The Costs and Benefits of Deepwater Drilling Regulation
The Deepwater Horizon oil spill released nearly 200 million gallons of oil in the Gulf of Mexico and is likely to be the single most costly oil spill off the U.S. coast. Offshore oil production in the Gulf represented 8.7 percent of our annual oil consumption before the drilling moratorium, and that number is projected to exceed more than 10 percent over the next 20 years—a significant contribution from domestic sources. How should policymakers balance the costs of regulating offshore drilling to reduce damages against the benefits of domestically produced oil?
In their paper, “Understanding the Costs and Benefits of Deepwater Oil Drilling Regulation,” RFF researchers Alan Krupnick, Sarah Campbell, Mark A. Cohen, and Ian W.H. Parry provide a framework for examining the costs and benefits of alternative policies for managing deepwater drilling activities. They argue that using a cost–benefit framework provides policymakers with a coherent approach from which they can judge the benefits of regulation (including reduced environmental damages from spills and potentially reducing overall oil consumption, which would reduce damages from air pollution, congestion, and accidents) against its costs (including foregone profits to the oil industry, reduced security from an increased oil import share and possibly more land-based drilling).
Although a catastrophic spill such as the Deepwater Horizon incident is a visible outcome of drilling, oil spilled during extraction operations actually accounts for a very small fraction of all oil spilled (about 1.2 percent of all oil spilled off U.S. waters on average). The bulk of oil found off the North American coast comes from natural seepage (62 percent) and consumption activities such as urban runoff and recreational boating (32.8 percent). Despite the fact that, on average, oil drilling operations are a relatively small part of the problem, the Deepwater Horizon spill released the equivalent of 100 percent of the average annual oil spilled off U.S. waters, highlighting the devastating impacts of such catastrophic spills.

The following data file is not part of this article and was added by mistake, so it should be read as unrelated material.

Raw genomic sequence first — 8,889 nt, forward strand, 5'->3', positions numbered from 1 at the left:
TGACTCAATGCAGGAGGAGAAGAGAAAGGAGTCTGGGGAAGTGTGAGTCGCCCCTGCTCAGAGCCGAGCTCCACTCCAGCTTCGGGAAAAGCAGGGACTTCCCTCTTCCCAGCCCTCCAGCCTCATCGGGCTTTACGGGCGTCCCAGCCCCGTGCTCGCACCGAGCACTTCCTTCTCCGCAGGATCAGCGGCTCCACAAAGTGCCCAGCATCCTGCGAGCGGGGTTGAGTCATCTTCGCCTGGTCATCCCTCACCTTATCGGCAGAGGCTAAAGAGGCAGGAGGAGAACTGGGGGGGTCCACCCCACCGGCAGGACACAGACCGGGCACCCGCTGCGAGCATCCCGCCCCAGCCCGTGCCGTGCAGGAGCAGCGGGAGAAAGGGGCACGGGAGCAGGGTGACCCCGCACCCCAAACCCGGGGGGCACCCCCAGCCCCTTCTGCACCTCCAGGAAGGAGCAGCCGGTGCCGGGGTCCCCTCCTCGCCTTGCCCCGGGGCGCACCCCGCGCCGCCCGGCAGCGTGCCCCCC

The authors note that when conducting a cost–benefit analysis of regulation designed to prevent oil spills, it is important to start with a thorough understanding of the incentives firms already face to prevent spills. While existing liability laws already provide a powerful incentive, past history suggests that firms do not fully bear the social costs that catastrophic spills impose. For example, the 1989 Exxon Valdez Alaskan oil spill damages have been estimated to range between $5.5 billion and $9.5 billion—and possibly more, once the cost of cleanup, natural resource damages, economic costs, and health impacts are tallied.
Despite liability laws that generally require compensation by responsible parties, the cost to Exxon has been estimated at around $4.4 billion, considerably less than the damages caused by the spill. While BP has already paid more than this as a result of the 2010 Deepwater Horizon spill, it is also likely that external damages will exceed the amount BP ultimately pays. If further analysis confirms this gap between damages caused and what firms ultimately pay, this might provide justification for further regulation or increasing the liability limits and financial responsibility requirements for firms that spill oil.
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